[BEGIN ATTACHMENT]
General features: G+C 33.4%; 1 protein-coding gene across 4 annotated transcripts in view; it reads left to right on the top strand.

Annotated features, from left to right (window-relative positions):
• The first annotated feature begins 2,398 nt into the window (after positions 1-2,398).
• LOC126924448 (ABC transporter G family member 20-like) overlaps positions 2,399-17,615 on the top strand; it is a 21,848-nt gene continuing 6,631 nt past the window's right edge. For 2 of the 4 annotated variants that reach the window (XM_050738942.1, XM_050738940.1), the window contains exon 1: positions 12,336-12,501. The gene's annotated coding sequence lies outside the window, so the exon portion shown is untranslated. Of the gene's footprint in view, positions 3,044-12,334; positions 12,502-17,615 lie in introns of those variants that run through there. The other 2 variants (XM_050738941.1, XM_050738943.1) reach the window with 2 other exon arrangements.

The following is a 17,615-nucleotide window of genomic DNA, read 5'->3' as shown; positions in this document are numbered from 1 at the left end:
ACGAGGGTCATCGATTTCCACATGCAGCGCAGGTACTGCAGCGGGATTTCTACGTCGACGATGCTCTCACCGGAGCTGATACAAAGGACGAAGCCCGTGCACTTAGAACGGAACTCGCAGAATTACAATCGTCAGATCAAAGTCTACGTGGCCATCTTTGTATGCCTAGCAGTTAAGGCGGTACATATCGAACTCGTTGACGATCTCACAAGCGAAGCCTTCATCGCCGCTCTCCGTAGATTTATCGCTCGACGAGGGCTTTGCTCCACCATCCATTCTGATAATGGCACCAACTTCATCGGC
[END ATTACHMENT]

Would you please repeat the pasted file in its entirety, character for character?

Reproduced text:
General features: G+C 33.4%; 1 protein-coding gene across 4 annotated transcripts in view; it reads left to right on the top strand.

Annotated features, from left to right (window-relative positions):
• The first annotated feature begins 2,398 nt into the window (after positions 1-2,398).
• LOC126924448 (ABC transporter G family member 20-like) overlaps positions 2,399-17,615 on the top strand; it is a 21,848-nt gene continuing 6,631 nt past the window's right edge. For 2 of the 4 annotated variants that reach the window (XM_050738942.1, XM_050738940.1), the window contains exon 1: positions 12,336-12,501. The gene's annotated coding sequence lies outside the window, so the exon portion shown is untranslated. Of the gene's footprint in view, positions 3,044-12,334; positions 12,502-17,615 lie in introns of those variants that run through there. The other 2 variants (XM_050738941.1, XM_050738943.1) reach the window with 2 other exon arrangements.

The following is a 17,615-nucleotide window of genomic DNA, read 5'->3' as shown; positions in this document are numbered from 1 at the left end:
ACGAGGGTCATCGATTTCCACATGCAGCGCAGGTACTGCAGCGGGATTTCTACGTCGACGATGCTCTCACCGGAGCTGATACAAAGGACGAAGCCCGTGCACTTAGAACGGAACTCGCAGAATTACAATCGTCAGATCAAAGTCTACGTGGCCATCTTTGTATGCCTAGCAGTTAAGGCGGTACATATCGAACTCGTTGACGATCTCACAAGCGAAGCCTTCATCGCCGCTCTCCGTAGATTTATCGCTCGACGAGGGCTTTGCTCCACCATCCATTCTGATAATGGCACCAACTTCATCGGC